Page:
News / Middle East

    Muslim Brotherhood Parliament Speaker Creates Worries for Some

    Saad el-Katatni embraces another member of parliament after being nominated by the Freedom and Justice Party for the post of the Parliament speaker, 23 Jan. 2012
    Saad el-Katatni embraces another member of parliament after being nominated by the Freedom and Justice Party for the post of the Parliament speaker, 23 Jan. 2012

    Egypt's newly elected interim People's Assembly met for the first time Monday, amid heated debate over whom to elect as its new speaker. Muslim Brotherhood's candidate, Saad Katatni, won the post.  The Brotherhood won 235 seats in the 498 seat chamber.  That is causing worries in some quarters.

    The dominance of the Muslim Brotherhood in the new parliament leadership has some Egyptians concerned because of the group's longstanding positions on issues like women's rights, minority rights, and Islamic shariah law.

    The Brotherhood, whose slogan is “Islam is the solution,” won 47 percent of the vote in three rounds of parliamentary elections, stunning some secular observers. Egyptian publisher Hisham Kassem, a long-time democracy advocate, admits to having been taken by surprise by the strong showing of Islamic fundamentalist groups.

    “I never was so off-track as I was with my forecast for the parliamentary elections. I didn't see the Salafi party having any presence. I forecast 10 seats for them and I didn't think the [Muslim] Brotherhood would exceed 20 percent," said Kassem.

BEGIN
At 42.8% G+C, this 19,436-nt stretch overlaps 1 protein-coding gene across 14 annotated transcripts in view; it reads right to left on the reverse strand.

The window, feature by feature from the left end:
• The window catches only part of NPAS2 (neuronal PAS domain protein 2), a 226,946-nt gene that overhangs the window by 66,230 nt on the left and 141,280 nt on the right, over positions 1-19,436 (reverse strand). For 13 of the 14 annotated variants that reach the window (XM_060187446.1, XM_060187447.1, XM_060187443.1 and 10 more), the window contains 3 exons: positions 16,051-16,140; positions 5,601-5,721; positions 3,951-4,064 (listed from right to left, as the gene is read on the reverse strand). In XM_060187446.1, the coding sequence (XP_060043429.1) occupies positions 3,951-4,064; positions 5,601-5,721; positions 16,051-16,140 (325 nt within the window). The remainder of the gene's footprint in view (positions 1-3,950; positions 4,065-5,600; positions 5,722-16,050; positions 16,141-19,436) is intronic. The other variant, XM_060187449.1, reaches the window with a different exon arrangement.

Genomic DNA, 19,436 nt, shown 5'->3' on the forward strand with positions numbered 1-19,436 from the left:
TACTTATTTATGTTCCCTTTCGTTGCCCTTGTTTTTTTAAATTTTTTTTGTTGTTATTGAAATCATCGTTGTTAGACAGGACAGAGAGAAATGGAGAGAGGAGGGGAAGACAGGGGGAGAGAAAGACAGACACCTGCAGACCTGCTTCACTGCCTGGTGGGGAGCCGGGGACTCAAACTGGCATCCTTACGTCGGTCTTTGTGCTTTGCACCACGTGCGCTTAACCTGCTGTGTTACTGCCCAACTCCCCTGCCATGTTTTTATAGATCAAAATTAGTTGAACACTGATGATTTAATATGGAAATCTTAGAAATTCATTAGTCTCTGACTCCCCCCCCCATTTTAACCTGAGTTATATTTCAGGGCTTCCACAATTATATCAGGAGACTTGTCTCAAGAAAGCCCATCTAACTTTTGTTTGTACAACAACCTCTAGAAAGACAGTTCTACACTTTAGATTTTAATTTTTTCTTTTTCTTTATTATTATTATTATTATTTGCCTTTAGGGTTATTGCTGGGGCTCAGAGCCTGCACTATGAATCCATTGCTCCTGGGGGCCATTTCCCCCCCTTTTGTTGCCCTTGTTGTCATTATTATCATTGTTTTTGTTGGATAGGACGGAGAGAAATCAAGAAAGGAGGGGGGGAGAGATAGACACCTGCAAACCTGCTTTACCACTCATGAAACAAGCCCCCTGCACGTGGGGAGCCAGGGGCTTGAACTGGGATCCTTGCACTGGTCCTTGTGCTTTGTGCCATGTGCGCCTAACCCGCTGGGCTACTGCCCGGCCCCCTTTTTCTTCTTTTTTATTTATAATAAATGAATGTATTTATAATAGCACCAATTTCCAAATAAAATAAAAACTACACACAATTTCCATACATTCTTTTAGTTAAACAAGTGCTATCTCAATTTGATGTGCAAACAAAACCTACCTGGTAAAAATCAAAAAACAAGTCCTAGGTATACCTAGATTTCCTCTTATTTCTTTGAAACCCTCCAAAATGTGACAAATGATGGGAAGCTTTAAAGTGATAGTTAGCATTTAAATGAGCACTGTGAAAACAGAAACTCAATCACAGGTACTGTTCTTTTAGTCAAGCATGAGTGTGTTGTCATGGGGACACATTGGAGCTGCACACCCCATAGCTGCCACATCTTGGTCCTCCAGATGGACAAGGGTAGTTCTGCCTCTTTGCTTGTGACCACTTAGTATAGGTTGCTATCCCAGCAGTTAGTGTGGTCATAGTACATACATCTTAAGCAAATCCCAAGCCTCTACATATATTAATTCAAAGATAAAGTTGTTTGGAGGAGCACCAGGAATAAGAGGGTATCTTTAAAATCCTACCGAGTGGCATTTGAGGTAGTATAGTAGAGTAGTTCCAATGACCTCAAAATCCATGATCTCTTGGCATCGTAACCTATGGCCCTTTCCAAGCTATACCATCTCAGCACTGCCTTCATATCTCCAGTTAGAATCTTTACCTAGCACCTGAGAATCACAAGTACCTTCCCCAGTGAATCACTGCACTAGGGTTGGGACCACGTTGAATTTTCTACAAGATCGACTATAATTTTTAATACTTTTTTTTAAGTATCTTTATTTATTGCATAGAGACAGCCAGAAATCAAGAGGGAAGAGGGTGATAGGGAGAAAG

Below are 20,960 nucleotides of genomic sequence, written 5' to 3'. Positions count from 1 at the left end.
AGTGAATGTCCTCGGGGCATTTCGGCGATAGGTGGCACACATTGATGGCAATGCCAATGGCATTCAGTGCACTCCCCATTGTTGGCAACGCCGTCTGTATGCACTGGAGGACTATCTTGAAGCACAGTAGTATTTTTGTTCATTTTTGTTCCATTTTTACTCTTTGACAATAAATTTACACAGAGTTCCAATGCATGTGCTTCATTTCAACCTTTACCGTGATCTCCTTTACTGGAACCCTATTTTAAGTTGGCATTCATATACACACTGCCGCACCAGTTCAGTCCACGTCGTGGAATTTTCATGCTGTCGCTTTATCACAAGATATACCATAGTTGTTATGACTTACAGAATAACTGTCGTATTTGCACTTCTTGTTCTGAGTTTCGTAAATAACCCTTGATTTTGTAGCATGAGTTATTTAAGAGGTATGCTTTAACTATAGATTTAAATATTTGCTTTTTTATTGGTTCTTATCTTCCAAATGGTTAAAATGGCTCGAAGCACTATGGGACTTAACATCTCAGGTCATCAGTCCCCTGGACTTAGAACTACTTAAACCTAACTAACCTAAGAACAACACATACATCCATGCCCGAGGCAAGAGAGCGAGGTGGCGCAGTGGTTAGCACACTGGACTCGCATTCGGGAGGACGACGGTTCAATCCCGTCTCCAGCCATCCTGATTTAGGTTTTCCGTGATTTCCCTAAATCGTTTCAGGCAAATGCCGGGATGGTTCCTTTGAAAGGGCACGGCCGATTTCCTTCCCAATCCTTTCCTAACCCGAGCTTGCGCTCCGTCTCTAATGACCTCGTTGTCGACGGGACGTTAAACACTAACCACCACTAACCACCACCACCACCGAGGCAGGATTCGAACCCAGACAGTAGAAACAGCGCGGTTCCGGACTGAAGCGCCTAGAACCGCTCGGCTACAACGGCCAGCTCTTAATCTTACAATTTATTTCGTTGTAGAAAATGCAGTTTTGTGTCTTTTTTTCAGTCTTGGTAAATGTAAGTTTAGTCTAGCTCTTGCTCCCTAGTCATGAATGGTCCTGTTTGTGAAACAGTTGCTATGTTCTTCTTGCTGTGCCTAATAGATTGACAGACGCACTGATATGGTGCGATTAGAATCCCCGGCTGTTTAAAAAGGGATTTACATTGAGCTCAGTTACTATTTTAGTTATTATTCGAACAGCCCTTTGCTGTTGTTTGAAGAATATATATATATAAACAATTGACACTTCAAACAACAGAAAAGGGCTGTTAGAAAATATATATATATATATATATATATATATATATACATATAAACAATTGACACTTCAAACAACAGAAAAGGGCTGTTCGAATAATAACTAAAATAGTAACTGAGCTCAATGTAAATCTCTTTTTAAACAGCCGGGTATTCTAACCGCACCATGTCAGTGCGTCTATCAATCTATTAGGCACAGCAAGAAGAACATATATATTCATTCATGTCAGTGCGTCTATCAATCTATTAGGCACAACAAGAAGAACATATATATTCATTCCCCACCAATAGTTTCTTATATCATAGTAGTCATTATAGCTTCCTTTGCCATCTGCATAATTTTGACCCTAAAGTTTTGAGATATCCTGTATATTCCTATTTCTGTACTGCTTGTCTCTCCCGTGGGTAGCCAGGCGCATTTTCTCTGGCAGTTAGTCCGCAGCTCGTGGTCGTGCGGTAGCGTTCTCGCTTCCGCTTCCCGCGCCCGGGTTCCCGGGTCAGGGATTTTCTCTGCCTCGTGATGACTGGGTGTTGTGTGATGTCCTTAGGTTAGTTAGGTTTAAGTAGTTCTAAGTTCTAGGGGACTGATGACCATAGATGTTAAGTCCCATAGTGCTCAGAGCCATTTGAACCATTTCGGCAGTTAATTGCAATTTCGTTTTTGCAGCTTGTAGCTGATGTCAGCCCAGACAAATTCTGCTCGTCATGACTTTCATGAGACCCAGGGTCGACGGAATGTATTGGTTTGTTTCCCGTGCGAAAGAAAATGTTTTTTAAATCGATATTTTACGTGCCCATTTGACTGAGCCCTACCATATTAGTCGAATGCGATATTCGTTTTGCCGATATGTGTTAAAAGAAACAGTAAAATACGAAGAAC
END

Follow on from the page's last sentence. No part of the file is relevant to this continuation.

Egypt's fundamentalist Salafi party, the Hezb al-Nour or Party of Light, wants the clock to be turned back and life to be lived as it was in the time of Islam's prophet during the Seventh Century. The Muslim Brotherhood and the Salafis agree on some points, but disagree on others.

    Hisham Kassem stresses that he's not afraid to live under Muslim Brotherhood leadership, so long as the group abides by several key rules.

    "I have fought for free elections and believe in them and this has been the outcome, and even though this is not my political persuasion, I accept it and we need to engage politically with the Brotherhood and hope that they will abide [by] good governance and rotation of power, and that they will hold an election, when it's time for a next election," said Kassem.

    Top Muslim Brotherhood figures have met with U.S. officials in recent weeks, including Deputy Secretary of State William Burns, Assistant Secretary of State for Middle East Affairs Jeffrey Feltman and U.S. Ambassador to Egypt Anne Patterson. Many observers say that the Brotherhood does not want to adopt any extreme positions, so as to frighten the international community.

    Omar Ashour, who teaches political science at Britain's University of Exeter, argues that the Brotherhood wants to maintain good relations with both the international community and the country's ruling military council.